New Nuclear Deal with Iran Will not Make Imminent Impact on Oil Markets

A new agreement on the Iran nuclear deal is expected to see the sanctions on the country’s oil sector being lifted, but it could still take several months for Iranian crude exports to start flowing. And even if everything goes according to plan, it may only offer a short term ease to tight oil markets.

Oil prices soared to $120 a barrel for the first time in a decade last week as the West continued to impose sanctions on Russia. The prices dropped near the week’s end amid hopes that the nuclear deal with Iran is close.

The talks on the nuclear deal appeared to get close to a conclusion last Friday, with hopes of an imminent ministerial meeting.

However, even if a deal is struck this week, it could take several months before Iran could restart exporting its oil due to pending confirmation of Iran’s compliance with the deal. Therefore, an additional Iranian oil in the global market is not expected before May or June.

When Iran nuclear deal was first signed in 2015, sanctions could be fully lifted six months later, once Iran’s nuclear related measures were verified by the U.N.

Moreover, most refiners around the world need to make technical arrangements to reintroduce Iranian oil into the mix.

If and when Iran’s compliance is confirmed, however, the markets will not need to wait for extraction from oil fields as Iran could release crude from storage and help ease some of the pressure from oil prices.

Iran, which has the world’s fourth-largest oil reserves, is largely dependent on oil revenues for its economic well being. The country’s oil exports had reached as much as 2.8 million bpd in 2018 until the U.S. withdrew from the nuclear agreement and reimposed sanctions, plummeting them to as low as 200,000 bpd.

Need to access the insight?

Start your 7-day free trial now

Need to access the insight?

Start your 7-day free trial now

Need to access the insight?

Start your 7-day free trial now

Do you need to access special insights on this matter?

Start your 7-day free trial  and become a member today

Subscribe to Top Insights Today

Subscribe to Executive Newsletter Top Insights Today

The Executive Newsletter -Top Insights Today- puts global business events in perspective through special insights

Join the ranks of global executives and subscribe to Top Insights Today

Top Insights Today covers insights on energy, clean-tech, oil&gas, mining, rare earths, defense, aviation, infrastructure, manufacturing, electrical vehicles, big-tech, finance and politics of business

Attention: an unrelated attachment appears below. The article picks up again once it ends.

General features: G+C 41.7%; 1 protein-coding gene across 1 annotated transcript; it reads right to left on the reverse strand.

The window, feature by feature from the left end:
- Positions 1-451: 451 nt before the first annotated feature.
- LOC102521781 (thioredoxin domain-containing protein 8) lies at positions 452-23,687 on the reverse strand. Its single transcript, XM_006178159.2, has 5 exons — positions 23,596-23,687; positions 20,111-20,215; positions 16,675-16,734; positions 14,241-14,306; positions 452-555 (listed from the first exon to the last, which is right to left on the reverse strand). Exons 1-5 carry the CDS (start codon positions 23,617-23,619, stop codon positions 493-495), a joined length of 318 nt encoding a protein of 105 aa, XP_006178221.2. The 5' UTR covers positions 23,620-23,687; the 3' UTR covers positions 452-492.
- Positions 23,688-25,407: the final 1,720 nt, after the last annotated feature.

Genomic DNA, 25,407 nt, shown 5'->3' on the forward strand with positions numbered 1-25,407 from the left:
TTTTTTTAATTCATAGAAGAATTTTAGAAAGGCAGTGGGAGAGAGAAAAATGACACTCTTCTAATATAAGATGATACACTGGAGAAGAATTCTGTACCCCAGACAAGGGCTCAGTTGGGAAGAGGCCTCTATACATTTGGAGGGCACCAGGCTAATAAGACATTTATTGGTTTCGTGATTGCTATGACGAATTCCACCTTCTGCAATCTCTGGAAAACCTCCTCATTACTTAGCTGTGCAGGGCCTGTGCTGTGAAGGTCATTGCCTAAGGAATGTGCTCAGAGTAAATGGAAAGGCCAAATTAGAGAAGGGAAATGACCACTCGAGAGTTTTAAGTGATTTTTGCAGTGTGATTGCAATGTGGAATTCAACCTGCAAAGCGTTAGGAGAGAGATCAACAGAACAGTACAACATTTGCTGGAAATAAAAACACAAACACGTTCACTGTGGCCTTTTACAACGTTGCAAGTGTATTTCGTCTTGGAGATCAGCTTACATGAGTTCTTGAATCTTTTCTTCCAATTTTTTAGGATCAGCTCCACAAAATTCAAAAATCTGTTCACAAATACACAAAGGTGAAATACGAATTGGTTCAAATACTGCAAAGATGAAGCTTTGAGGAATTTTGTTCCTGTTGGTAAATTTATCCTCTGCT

By clicking subscribe you agree to our privacy and cookie policy and terms and conditions of use.

Read more insights

European Automakers Bet on Northvolt for EV Batteries

Swedish electric vehicle (EV) battery producer Northvolt sets out plan to expand its laboratory facility in Sweden. The company is aiming a $750 million investment to meet rising demand for lithium-ion batteries for EVs. Northvolt aims to compete with major Asian manufacturers CATL and LG Chem to ease carmakers’ dependency on Chinese producers, which own 80% of global battery production. 

Nationalization May Not Fix EDF’s Pressing Problems

The French government has announced it would fully nationalize EDF, the utility that runs the nation’s nuclear plants, which has been struggling with debt. The government has so far failed to restructure the company. The government has not yet revealed if it would buy out the minority shareholders or take control by law, but however it is nationalized, there is no guarantee it would fix EDF’s debt or its corroding reactors. More importantly, the move seems unlikely to reduce the cost of protecting consumers from skyrocketing energy prices. 

High Nitrogen Fertilizer Prices Risk Spring Planting Season

A global shortage of nitrogen fertilizer is causing the prices to soar to record levels, and many farmers have decided to delay purchases until spring, raising the danger of a spring scramble to apply the nutrient before planting season. Farmers apply nitrogen fertilizer to corn, canola and wheat to boost yields. Higher fertilizer costs could cause higher prices in meat and bread. 

Stay informed

error: This content is protected !!